Using this model, it would be possible to associate supply data with parts, cost data with product class, marketing data with brands, and so on. The relationships among these entities allow for data integration from different functional areas. This semantic model may be complex, but try to accept it and don’t head for simplifying it. The world is complex. Data integration requires a sophisticated understanding of your business, and standardizing vocabulary is not going to be the right answer to this challenge.

Categories: ETL

iPaaS: A New Trend In Data Integration?

Data integration blog - Wed, 04/20/2011 - 09:51

iPaaS (integration platform-as-a-service) is a development platform for building integration applications. It provides a set of capabilities for data integration and application integration in the Cloud and on-premises.

There are very few vendors offering iPaaS solutions at the moment. Although Gartner recognizes and uses the term, it still sounds confusing to researchers and data integration experts. So how does iPaaS work and can it benefit your data integration efforts?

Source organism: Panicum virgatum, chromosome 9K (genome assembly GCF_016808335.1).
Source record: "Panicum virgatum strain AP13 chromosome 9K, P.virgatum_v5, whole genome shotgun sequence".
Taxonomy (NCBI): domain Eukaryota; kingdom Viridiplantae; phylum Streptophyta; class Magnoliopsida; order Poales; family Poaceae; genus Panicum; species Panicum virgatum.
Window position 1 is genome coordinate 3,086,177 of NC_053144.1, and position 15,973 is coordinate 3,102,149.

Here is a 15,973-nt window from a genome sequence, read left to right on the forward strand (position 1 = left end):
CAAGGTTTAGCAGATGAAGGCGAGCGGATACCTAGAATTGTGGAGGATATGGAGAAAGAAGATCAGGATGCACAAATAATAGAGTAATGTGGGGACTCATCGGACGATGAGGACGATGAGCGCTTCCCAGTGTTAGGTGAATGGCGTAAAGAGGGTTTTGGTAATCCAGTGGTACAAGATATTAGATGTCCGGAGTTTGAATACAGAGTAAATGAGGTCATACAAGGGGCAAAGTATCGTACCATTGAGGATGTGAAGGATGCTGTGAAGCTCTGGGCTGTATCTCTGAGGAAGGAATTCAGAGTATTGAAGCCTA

Integration platform delivers a combination of data integration, governance, security and other capabilities to link applications, SOA services, and Cloud services. In addition to basic features that a Cloud solution should have, such as multi-tenancy, elasticity, and reliability, there are other capabilities relevant for iPaaS:

    1. Intermediation, the ability to integrate applications and services using the Cloud scenarios, which include SaaS and Cloud services, on-premises apps and resources.